The Ten Areas that Define the 2¢ Washington 'Denomination in Numerals' Type II
If your stamp is Type II, it must match the following ten features:
One line at the end of the left ribbon. This feature is the one that most U.S. collectors examine first to separate the Type III stamps. If there is one line of shading it can not be a Type III. Conversely, if it has 2 lines of shading, it must be a Type III.
One line of shading in the last fold of the right ribbon.
The line at the top of the toga rope is well defined and sharp. The lines of the rope are consistent and do not seem to change in width from the toga rope into the toga itself. This is a defining feature of the Type Ia and II stamps.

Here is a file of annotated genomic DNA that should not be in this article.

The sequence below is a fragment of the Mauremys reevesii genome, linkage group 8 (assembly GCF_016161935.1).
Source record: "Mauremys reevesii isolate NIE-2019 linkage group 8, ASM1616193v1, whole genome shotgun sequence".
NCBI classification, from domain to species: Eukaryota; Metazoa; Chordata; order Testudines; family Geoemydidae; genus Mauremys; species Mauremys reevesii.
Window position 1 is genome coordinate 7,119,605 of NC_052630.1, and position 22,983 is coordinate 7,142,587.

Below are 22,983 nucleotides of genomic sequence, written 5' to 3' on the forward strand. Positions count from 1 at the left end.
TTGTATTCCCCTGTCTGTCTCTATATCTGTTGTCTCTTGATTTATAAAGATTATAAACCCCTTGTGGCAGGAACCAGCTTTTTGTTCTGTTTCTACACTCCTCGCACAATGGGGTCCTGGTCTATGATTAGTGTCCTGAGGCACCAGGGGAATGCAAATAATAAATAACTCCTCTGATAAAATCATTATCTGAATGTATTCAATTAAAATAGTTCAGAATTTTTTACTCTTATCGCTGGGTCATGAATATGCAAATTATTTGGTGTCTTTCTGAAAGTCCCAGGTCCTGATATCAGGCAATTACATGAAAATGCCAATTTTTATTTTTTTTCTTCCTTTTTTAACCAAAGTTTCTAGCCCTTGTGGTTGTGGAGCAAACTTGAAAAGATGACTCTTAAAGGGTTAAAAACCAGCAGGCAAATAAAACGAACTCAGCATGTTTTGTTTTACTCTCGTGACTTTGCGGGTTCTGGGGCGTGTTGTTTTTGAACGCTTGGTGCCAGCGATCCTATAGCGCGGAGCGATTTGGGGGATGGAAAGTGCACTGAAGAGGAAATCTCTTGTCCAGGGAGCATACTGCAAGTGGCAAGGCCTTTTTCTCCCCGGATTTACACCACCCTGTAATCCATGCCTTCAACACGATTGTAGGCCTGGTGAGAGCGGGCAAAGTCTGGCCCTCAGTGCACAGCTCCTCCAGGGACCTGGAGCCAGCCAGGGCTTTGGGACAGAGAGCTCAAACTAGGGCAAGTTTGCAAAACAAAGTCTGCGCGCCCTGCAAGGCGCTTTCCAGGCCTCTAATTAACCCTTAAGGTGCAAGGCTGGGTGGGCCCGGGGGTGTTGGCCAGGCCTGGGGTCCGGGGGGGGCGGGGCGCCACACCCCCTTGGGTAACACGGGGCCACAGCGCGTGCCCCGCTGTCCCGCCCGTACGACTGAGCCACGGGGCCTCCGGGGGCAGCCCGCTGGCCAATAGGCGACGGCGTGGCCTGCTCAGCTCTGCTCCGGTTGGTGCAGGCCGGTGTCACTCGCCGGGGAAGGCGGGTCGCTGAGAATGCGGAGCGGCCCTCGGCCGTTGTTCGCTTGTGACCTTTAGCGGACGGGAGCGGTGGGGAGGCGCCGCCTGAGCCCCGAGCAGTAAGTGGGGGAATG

The lines in the toga button are well defined and sharp. This is a defining feature of the Type II stamp.
The line to the immediate right of the fold in the ribbon appears to be composed of three dashes. This is never found on the Type I or Ia stamp.
At least 4, and often 5 of the horizontal lines to the immediate left of the sideburn are joined.. This is never found on the Type I or Ia stamp.
The white line under the ear is not as pronounced as in the Type I stamp. This is actually a break in the horizontally printed lines below the ear.
The line of the mouth is straight across and may even curve upward slightly in the corner.
The bottom two locks of hair extend to or nearly to the vertical lock of hair just to the right. This is another defining feature of Type II stamps.
The top right laurel berry is an indistinct blob.